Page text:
Category: Stories

Things I have written, and such

Power with Drunk?

Power with Drunk?

Spent brewery grain (via Flickr, under a Creative Commons license)

In Fort Collins, a city that sometimes seems to be powered by beer, businesses are looking at an innovative power plant to run on spent brewery grains.

A Sept. 23 column in the Northern Colorado Business Report — “Beer-powered syngas plant slated to give FortZED a buzz” — explores the backers’ claims and potential interests.

Here’s a sip from the article:

If all goes well, the same partners hope to build a four-megawatt gasification power plant in Fort Collins, using local spent grains and other brewery waste. The beer-fueled electricity would be enough to offset the energy needs of several local microbreweries, and another two megawatts of waste heat would be recaptured and could be sent to a brewery or other business to replace the use of natural gas.

“It’s an extremely innovative project, and one that’s receiving international attention,” said Ryan Speir, acting CEO of the Rocky Mountain Innosphere.

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A Discernible Human Influence

A Discernible Human Influence

Stephen Schneider

When Stephen Schneider died in July 2010, the climate science community lost one of its leading and most articulate voices, but colleagues and a new generation of researchers are carrying forth his spirit and approach to understanding and explaining the impacts of climate change.

This August, hundreds of Schneider’s fellow scientists gathered in Boulder to remember him and also share their own research exploring the topics that he helped bring attention to with policymakers and the public. My September 2011 article for Miller-McCune, “A Discernible Human Influence: Schneider and Climate Change,” recounts the personal and intellectual impacts Schneider had on his colleagues and explores how scientists are tackling the latest and largest questions surrounding climate science and policy.

 

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Rare-Earth Reality Check

Rare-Earth Reality Check

Powdered oxides of rare-earth minerals (Peggy Greb, USDA ARS)

A run on rare earth metals, used to make solar panels, military hardware and cell phones, is driving a frenzy for mining claims in the West.

My April 17, 2011 story in High Country News looks at the rush and the reality behind a rare-earth boom in the U.S.

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How We Recreate

How We Recreate

“Barring love and war, few enterprises are undertaken with such abandon, or by such diverse individuals, or with so paradoxical a mixture of appetite and altruism, as that group of avocations known as outdoor recreation,” wrote Aldo Leopold, in his essay, “The Conservation Esthetic.”

Outdoor recreation is a sort of religion in the Rocky Mountain West, where huge expanses of public lands protect massive natural spaces. And like religion, there are myriad ways to recreate and the different paths to enlightenment don’t always work great in the same places.

In the Fall 2010 issue of Headwaters Magazine, published by the Colorado Foundation for Water Education, my article, “Colorado’s Culture of Recreation,” explores the state’s recreational habits and how resource managers are planning for the growing number of people — and the shifting demographics — that are heading outdoors.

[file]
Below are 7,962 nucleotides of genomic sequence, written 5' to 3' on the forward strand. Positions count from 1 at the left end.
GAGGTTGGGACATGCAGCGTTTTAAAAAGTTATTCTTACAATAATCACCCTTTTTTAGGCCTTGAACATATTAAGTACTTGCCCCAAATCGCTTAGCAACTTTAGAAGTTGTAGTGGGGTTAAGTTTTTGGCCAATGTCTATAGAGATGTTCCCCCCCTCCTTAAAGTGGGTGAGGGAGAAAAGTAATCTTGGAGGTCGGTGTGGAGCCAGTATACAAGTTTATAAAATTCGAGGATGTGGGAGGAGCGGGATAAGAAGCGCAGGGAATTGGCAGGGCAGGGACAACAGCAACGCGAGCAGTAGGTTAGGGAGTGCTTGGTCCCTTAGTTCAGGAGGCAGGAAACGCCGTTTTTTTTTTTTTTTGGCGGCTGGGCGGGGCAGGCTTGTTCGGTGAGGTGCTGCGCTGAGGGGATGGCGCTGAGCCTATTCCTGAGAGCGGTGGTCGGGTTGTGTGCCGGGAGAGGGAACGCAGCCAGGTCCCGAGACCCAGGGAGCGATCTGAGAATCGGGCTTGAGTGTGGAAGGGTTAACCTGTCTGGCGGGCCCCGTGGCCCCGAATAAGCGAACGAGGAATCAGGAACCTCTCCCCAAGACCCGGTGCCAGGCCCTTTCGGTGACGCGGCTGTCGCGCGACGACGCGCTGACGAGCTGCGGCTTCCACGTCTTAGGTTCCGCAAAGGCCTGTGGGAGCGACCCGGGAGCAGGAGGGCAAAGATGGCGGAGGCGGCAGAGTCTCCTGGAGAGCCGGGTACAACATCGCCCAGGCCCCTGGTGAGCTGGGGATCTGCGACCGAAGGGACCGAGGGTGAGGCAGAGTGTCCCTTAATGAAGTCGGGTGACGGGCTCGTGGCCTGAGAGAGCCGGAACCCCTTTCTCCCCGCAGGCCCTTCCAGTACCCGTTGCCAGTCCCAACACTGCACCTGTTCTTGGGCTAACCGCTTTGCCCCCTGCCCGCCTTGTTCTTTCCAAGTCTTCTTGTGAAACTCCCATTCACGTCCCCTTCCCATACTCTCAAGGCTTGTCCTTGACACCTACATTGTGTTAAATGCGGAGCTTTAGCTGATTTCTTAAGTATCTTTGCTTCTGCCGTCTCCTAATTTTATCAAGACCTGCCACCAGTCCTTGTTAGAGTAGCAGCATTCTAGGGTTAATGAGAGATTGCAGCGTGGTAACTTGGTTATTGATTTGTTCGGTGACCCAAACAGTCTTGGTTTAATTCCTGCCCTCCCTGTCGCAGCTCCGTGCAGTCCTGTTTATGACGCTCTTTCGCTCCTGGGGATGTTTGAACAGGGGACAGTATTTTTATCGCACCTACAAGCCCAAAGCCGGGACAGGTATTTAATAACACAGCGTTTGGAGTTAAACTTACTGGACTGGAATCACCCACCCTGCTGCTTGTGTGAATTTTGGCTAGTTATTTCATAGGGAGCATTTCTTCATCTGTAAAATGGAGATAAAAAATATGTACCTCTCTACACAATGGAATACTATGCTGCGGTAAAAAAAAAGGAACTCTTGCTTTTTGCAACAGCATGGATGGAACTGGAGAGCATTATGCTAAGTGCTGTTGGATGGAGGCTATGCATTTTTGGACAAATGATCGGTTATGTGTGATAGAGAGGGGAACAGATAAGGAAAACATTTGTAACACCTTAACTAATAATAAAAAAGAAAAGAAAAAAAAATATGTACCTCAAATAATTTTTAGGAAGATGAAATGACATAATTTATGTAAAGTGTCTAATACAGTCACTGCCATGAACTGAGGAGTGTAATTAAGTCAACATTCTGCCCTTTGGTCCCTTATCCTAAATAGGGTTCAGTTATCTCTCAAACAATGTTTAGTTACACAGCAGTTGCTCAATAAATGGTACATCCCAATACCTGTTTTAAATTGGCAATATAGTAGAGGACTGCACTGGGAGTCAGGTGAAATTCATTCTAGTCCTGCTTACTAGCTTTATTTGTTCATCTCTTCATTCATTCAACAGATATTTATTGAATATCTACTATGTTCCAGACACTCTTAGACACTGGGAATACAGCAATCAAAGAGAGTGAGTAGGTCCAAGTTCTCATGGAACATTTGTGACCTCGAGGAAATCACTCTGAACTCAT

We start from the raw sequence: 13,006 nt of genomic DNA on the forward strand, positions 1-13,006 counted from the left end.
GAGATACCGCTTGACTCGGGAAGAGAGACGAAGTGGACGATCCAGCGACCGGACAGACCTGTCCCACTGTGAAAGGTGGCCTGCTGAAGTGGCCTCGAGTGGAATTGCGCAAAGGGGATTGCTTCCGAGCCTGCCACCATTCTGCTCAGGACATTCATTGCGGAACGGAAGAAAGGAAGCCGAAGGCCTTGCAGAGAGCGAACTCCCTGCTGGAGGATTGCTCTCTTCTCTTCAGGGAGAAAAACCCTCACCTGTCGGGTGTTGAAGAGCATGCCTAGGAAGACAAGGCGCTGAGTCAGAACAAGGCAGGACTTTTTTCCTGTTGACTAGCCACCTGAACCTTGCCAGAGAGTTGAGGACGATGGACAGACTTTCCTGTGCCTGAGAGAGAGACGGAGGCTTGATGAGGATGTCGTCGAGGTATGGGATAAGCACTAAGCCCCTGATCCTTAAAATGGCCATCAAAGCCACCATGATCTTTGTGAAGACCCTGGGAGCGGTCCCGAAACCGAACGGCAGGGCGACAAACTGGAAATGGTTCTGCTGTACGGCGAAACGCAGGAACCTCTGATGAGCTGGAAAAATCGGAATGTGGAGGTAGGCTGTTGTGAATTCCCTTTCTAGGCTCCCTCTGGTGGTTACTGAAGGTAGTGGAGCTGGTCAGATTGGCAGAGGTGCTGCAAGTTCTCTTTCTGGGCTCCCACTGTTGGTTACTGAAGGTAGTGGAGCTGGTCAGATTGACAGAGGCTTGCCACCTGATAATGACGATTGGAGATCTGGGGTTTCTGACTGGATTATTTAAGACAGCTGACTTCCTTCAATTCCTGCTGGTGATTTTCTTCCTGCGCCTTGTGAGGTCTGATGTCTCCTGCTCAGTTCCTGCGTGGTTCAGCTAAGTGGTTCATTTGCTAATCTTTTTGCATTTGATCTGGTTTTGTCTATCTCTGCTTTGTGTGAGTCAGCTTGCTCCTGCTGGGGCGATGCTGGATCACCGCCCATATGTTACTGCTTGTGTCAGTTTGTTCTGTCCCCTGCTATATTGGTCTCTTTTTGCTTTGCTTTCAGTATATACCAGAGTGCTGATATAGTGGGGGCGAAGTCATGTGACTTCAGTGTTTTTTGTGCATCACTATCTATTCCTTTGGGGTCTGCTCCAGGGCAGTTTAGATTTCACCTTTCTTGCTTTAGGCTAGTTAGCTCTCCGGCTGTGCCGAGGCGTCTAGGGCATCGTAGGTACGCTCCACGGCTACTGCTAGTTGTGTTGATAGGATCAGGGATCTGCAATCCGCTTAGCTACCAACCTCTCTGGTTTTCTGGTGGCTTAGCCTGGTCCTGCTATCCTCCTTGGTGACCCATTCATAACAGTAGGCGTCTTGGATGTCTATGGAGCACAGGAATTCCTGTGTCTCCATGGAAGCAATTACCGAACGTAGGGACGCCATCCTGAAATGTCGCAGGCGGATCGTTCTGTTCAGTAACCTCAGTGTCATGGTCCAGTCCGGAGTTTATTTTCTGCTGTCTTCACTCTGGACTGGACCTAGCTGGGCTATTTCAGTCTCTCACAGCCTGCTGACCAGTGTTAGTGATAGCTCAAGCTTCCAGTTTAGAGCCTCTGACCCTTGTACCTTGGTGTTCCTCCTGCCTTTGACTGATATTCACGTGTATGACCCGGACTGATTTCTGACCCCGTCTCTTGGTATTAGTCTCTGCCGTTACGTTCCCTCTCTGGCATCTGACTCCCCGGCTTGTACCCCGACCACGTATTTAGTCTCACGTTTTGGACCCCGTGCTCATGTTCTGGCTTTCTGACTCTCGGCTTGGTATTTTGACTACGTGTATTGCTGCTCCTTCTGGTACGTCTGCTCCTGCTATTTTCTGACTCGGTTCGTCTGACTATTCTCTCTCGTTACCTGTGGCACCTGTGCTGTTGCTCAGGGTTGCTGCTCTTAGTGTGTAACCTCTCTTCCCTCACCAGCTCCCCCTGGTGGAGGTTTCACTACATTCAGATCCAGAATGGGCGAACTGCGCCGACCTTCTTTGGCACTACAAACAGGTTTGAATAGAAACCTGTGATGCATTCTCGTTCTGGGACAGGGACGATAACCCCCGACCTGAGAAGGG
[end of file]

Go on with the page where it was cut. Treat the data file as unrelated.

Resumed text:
As an addendum, since this story went to print, the state parks department has been faced with closures and oil and gas development (via the Denver Post) in order to meet budget needs.  Appetite and altruism, as Leopold wrote, will both be necessary along with consideration for what we’re protecting and enjoying in our parks, wildernesses, and other natural areas.

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Flight Risk

Flight Risk

The following article appears in the Autumn 2010 issue of Nature Conservancy Magazine

Up in the Air

Climate Change Compounds Threats to Birds

Red knots in Delaware Bay, New Jersey (Photo: NJ DEP)

Each spring the red knot, a shorebird with a rust-colored belly, transects the globe, flying from the southern tip of South America to the northern reaches of the Arctic. Midway through this flight, the birds lay over at the Delaware Bay, where they refuel by gorging on tens of thousands of horseshoe crab eggs.

In the 1990s, this age-old migration ran into trouble when red knot populations began crashing. Evidence pointed largely to shellfish overharvesting, but recent observations by birders and researchers have revealed an additional threat from climate change: Warmer temperatures are prompting the horseshoe crabs to lay their eggs earlier in the year, meaning less food for the migratory birds when they arrive at the bay.

These findings and other research about the impact of climate change on birds are the focus of the 2010 State of the Birds report, issued by scientists from the Cornell Lab of Ornithology, The Nature Conservancy, federal agencies and other organizations. The group’s 2009 report found that roughly one-third of bird species in the United States are endangered or are in serious decline.

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Beefing Up Family Farms

Beefing Up Family Farms

Ranchers in their white cowboys hats, at a federal government hearing on meatpacker consolidation and farm policy (Photo: Kris Hite)